The company was officially Focke-Wulf Flugzeugbau GmbH and Focke-Wulf is hyphenated to form a single word - one word, one capital letter.

On the other hand Abteilung Flugzeugbau der Schiffswerft Blohm & Voss clearly has the names as two separate words - two words two capital letters.

WTE_Galway
05-24-2010, 07:26 PM
<BLOCKQUOTE class="ip-ubbcode-quote"><div class="ip-ubbcode-quote-title">quote:</div><div class="ip-ubbcode-quote-content">Originally posted by Romanator21:
I could have sworn it was FW 190 rather than Fw 190. </div></BLOCKQUOTE>

nope ....

http://www.wwiiaircraftperformance.org/fw190/190a5-datasheet.jpg


http://www.wwiiaircraftperformance.org/fw190/190a5-level-20-10-43.jpg

TinyTim
05-24-2010, 07:41 PM
<BLOCKQUOTE class="ip-ubbcode-quote"><div class="ip-ubbcode-quote-title">quote:</div><div class="ip-ubbcode-quote-content">Originally posted by WTE_Galway:
<BLOCKQUOTE class="ip-ubbcode-quote"><div class="ip-ubbcode-quote-title">quote:</div><div class="ip-ubbcode-quote-content">Originally posted by TinyTim:
<BLOCKQUOTE class="ip-ubbcode-quote"><div class="ip-ubbcode-quote-title">quote:</div><div class="ip-ubbcode-quote-content">Originally posted by PanzerAce:
So....why is Blohm & Voss BV (both in capitals), but Focke-Wulf is Fw? </div></BLOCKQUOTE>

That's a good question. Answer maybe lies in the fact that when RLM introduced this system in 1933, first letter was to be capital and the second always in lower case. At that time Blohm & Voss was still using older designation Ha (for the Hamburger Flugzeugbau which was a part of B & V group), but was only later given BV by the RLM. However, for some reason they were given V in capital case also. </div></BLOCKQUOTE>

The company was officially Focke-Wulf Flugzeugbau GmbH and Focke-Wulf is hyphenated to form a single word - one word, one capital letter.

On the other hand Abteilung Flugzeugbau der Schiffswerft Blohm & Voss clearly has the names as two separate words - two words two capital letters. </div></BLOCKQUOTE>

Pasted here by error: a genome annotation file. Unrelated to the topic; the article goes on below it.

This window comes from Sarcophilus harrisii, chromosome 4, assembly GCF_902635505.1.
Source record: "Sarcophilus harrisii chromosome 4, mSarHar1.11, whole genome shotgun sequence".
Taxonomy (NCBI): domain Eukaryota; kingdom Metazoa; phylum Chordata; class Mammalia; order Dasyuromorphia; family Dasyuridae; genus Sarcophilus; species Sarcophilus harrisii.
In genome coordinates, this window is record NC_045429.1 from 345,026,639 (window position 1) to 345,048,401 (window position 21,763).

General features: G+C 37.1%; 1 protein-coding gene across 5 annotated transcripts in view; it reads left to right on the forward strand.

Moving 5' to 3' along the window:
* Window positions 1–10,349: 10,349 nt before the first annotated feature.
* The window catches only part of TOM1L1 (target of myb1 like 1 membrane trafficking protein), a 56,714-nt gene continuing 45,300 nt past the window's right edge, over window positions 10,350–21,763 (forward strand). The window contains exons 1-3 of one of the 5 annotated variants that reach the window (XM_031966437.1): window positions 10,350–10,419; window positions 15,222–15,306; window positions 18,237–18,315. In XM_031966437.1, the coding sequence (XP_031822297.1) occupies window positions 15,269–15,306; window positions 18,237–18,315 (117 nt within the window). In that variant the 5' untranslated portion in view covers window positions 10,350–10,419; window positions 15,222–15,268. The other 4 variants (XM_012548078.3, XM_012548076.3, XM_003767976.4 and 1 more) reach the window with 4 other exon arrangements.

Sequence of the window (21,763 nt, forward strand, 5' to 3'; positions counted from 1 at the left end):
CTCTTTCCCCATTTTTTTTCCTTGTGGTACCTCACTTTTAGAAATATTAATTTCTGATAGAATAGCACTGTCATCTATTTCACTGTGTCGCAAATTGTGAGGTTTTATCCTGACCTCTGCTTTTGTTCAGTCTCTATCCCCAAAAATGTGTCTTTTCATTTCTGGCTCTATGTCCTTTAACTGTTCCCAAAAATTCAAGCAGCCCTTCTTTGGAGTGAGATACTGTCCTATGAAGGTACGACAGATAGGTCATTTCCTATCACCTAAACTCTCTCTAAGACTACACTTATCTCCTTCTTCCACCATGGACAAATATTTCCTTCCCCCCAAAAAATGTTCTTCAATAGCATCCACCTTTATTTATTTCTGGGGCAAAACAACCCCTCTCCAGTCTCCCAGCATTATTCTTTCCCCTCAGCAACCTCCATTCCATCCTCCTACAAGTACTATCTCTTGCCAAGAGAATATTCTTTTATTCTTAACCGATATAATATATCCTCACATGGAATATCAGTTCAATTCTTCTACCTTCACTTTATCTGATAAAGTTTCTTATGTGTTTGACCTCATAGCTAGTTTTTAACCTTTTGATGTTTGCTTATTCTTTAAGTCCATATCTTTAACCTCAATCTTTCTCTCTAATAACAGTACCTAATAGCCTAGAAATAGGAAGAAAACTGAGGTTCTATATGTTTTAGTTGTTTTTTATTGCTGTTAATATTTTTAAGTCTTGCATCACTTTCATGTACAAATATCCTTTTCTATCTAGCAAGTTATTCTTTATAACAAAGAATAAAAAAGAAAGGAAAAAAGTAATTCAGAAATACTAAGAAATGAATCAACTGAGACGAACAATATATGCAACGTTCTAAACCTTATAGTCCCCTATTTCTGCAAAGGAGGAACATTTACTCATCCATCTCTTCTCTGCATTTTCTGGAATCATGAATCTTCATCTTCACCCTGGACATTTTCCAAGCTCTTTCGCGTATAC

Bayerische Flugzeugwerke = Bf

WTE_Galway
05-24-2010, 07:42 PM
<BLOCKQUOTE class="ip-ubbcode-quote"><div class="ip-ubbcode-quote-title">quote:</div><div class="ip-ubbcode-quote-content">Originally posted by TinyTim:
<BLOCKQUOTE class="ip-ubbcode-quote"><div class="ip-ubbcode-quote-title">quote:</div><div class="ip-ubbcode-quote-content">Originally posted by WTE_Galway:
<BLOCKQUOTE class="ip-ubbcode-quote"><div class="ip-ubbcode-quote-title">quote:</div><div class="ip-ubbcode-quote-content">Originally posted by TinyTim:
<BLOCKQUOTE class="ip-ubbcode-quote"><div class="ip-ubbcode-quote-title">quote:</div><div class="ip-ubbcode-quote-content">Originally posted by PanzerAce:
So....why is Blohm & Voss BV (both in capitals), but Focke-Wulf is Fw? </div></BLOCKQUOTE>

That's a good question. Answer maybe lies in the fact that when RLM introduced this system in 1933, first letter was to be capital and the second always in lower case. At that time Blohm & Voss was still using older designation Ha (for the Hamburger Flugzeugbau which was a part of B & V group), but was only later given BV by the RLM. However, for some reason they were given V in capital case also. </div></BLOCKQUOTE>

The company was officially Focke-Wulf Flugzeugbau GmbH and Focke-Wulf is hyphenated to form a single word - one word, one capital letter.

On the other hand Abteilung Flugzeugbau der Schiffswerft Blohm & Voss clearly has the names as two separate words - two words two capital letters. </div></BLOCKQUOTE>



Bayerische Flugzeugwerke = Bf </div></BLOCKQUOTE>


true http://forums.ubi.com/groupee_common/emoticons/icon_biggrin.gif

Kettenhunde
05-24-2010, 09:18 PM
<BLOCKQUOTE class="ip-ubbcode-quote"><div class="ip-ubbcode-quote-title">quote:</div><div class="ip-ubbcode-quote-content">I could have sworn it was FW 190 rather than Fw 190. </div></BLOCKQUOTE>

It appears as either one.

TinyTim
05-25-2010, 03:28 AM
<BLOCKQUOTE class="ip-ubbcode-quote"><div class="ip-ubbcode-quote-title">quote:</div><div class="ip-ubbcode-quote-content">Originally posted by Kettenhunde:
<BLOCKQUOTE class="ip-ubbcode-quote"><div class="ip-ubbcode-quote-title">quote:</div><div class="ip-ubbcode-quote-content">I could have sworn it was FW 190 rather than Fw 190. </div></BLOCKQUOTE>

It appears as either one. </div></BLOCKQUOTE>

It appears as many things.

RLM assigned them "Fw".

That's the point of this thread.

JtD
05-25-2010, 04:28 AM
I'd say knowing and applying the correct syntax are two different things - I "know" the correct for a long time, but I probably use them wrongly half the time. http://forums.ubi.com/groupee_common/emoticons/icon_redface.gif

Bremspropeller
05-25-2010, 04:58 AM
"Fw" is the original Focke-Wuf; "FW" is the Flug-Werk replica http://forums.ubi.com/groupee_common/emoticons/icon_wink.gif

AndyJWest
05-25-2010, 06:45 AM
Perhaps they thought that if they used a lower-case 'w' it would do 180 degree turns quicker... http://forums.ubi.com/groupee_common/emoticons/icon_rolleyes.gif

deepo_HP
05-25-2010, 07:36 AM
<BLOCKQUOTE class="ip-ubbcode-quote"><div class="ip-ubbcode-quote-title">quote:</div><div class="ip-ubbcode-quote-content">Originally posted by Treetop64:
Oh, and Fokker is Dutch, not German. </div></BLOCKQUOTE>that depends on the time and what you want to relate 'Fokker' to.